I'm a basic computer user who happened to have grown up in a technology-rich world. Computers were everywhere for me beginning about 2nd grade. The kids of the '90s, those who are now starting college, are steeped in technology in a way that I can't even imagine. To have never seen a record player (pre-clubbin'), to have had a computer from the moment your fingers were dexterous enough to use a keyboard, to eschew email as inefficient and old--these are concepts that an 18 year old lives in. I understand some, but can't fathom others.
But is this the way it's supposed to be? Everything I know from school and experience tells me that, deep down and generally, people do not want to think. Thinking requires sacrifice and effort, two things most of us are unwilling to give. Technology is the ultimate "needer". It needs you to keep up, to be current, to understand ever more concepts in order to function at the top of the heap.
This is what Linux advocates miss time and again. I've played with Linux (I'm downloading the Suse Live DVD right now). I understand the benefits, I understand the philosophy, I understand the sense of community. But when I see a list like this of the literal hundreds of Linux Live distros, it cracks me up. The whole point of a Live DVD (or CD) is to give Windows users the experience of a Linux environment without having to actually install and learn Linux. Except, the average Windows user can't. Hell, I've never heard of 3/4 of the distros on that list. Unless you're a part of the aforementioned community, how could you?
The bigger problem is, how can that community reasonably expect anyone other than a community member or fringe lurker to ever choose one of these distos, much less use it or, blue-sky world, switch to Linux? They can't, and defending that position is laughable. Read Slashdot for around three hours and you'll get a sense of the cognitive dissonance that isn't setting in with the Linux community. You can't have Windows users who are so stupid as to not install updates (and decry the fact that updates exist in the first place), and then build so many distros that someone with a reasonable amount of knowledge is still unable to effectively compare what, to the non-initiated, is suddenly a virtually endless parade of options. You can't "know" the user you're trying to convert, and then not use that knowledge to make your product fit the user.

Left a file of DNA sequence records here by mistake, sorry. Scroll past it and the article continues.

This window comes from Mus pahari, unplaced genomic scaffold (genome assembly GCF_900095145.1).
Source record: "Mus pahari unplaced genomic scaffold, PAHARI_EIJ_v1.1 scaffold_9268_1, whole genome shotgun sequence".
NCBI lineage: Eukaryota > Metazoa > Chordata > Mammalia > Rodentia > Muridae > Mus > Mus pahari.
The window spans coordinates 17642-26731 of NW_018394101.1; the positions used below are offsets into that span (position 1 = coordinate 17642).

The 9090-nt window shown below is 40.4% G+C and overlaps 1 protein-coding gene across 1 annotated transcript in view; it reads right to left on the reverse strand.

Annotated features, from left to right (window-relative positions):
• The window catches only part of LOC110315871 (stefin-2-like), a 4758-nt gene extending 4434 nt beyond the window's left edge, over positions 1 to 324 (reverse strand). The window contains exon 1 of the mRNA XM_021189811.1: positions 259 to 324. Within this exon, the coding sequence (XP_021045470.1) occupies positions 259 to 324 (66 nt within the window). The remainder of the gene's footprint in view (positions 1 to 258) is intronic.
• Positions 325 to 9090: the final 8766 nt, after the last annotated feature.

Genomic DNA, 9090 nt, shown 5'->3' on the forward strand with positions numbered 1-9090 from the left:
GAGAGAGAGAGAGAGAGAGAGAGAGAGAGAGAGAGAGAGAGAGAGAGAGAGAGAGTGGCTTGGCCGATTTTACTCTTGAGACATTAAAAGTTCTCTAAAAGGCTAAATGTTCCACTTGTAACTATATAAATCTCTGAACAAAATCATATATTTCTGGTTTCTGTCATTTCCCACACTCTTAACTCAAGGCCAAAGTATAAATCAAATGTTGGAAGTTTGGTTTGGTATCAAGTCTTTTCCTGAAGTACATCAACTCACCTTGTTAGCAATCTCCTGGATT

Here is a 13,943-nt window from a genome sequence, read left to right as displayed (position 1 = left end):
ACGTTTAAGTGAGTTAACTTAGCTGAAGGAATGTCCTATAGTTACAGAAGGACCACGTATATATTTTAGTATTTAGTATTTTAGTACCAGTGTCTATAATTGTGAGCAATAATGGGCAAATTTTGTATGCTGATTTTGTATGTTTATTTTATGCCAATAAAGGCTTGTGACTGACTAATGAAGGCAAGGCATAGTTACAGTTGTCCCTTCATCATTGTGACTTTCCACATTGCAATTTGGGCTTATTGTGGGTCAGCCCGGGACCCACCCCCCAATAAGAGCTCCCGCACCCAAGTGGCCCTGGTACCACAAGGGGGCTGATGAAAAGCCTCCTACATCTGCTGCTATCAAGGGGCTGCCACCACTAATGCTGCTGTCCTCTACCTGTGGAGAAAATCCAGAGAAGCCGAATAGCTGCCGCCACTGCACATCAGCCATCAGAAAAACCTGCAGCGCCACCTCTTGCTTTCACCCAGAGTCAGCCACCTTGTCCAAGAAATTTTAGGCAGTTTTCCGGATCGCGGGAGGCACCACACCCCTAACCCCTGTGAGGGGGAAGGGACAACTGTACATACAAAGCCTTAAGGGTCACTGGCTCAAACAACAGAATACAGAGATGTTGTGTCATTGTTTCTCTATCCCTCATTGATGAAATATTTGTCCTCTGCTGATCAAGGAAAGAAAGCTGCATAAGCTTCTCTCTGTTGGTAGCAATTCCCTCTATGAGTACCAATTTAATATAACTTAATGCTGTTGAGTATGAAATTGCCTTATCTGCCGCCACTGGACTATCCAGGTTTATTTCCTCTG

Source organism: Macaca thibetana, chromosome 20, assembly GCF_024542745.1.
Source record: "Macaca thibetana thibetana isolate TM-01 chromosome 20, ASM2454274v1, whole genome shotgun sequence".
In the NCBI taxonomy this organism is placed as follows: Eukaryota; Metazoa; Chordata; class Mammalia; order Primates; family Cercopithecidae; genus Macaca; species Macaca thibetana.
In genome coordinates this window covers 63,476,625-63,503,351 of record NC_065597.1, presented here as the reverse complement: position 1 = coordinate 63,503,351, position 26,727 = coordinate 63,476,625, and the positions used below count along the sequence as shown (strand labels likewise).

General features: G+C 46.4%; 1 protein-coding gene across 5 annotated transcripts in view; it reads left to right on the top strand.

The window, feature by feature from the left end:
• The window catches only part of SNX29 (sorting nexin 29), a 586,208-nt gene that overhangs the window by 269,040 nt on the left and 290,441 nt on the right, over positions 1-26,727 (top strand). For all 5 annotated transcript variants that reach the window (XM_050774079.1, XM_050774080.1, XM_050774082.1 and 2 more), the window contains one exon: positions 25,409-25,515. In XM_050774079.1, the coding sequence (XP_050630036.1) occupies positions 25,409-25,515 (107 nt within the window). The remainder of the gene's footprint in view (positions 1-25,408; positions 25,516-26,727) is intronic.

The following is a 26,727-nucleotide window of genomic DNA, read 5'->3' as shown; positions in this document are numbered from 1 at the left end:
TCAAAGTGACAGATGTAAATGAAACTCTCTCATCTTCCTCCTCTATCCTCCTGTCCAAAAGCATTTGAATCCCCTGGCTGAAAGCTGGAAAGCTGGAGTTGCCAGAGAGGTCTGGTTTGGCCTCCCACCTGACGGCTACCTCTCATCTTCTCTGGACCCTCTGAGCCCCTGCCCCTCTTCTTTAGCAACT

As much as I understand the need for a solid competitor on the desktop, Linux won't be it. The community will always hold it back. The very essence of the open-source community is its own fatal flaw. People, as a group, cannot makes important decisions. Design by committee doesn't work. The Linux community gets a taste of this every once in a while when someone cuts off a code branch or makes a unilateral decision. OSS people laugh and fork the code, but miss the point. That fork isn't just doomed to obscurity itself, it dooms all connected projects to obscurity. Joe User doesn't understand, or need to understand, the religious wars that cause a list 236 Live CDs/DVDs. Try explaining that concept to someone who didn't use a computer until they were 40.
Legal objections and dirty business aside, the reason Windows always won was Microsoft understood their user. Windows does many things pretty well. Linux does a few things perfectly. To a user, the difference is obvious and the winner clear. People will adapt their behavior to the path of least resistance. If that means I have reboot once a day to have my camera just plug in and work, so be it. At least I didn't have to go hunt down a driver on the 20th page of Google results.
I don't see myself switching to Linux anytime soon. It's a cute toy to play with occasionally, but it doesn't give me the experience I want. I also can't game on it (and no Wine-ing). My business apps don't work on Linux, and likely won't for a long time. I wish I had the fix, because I'd love to see my own cognitive dissonance set in.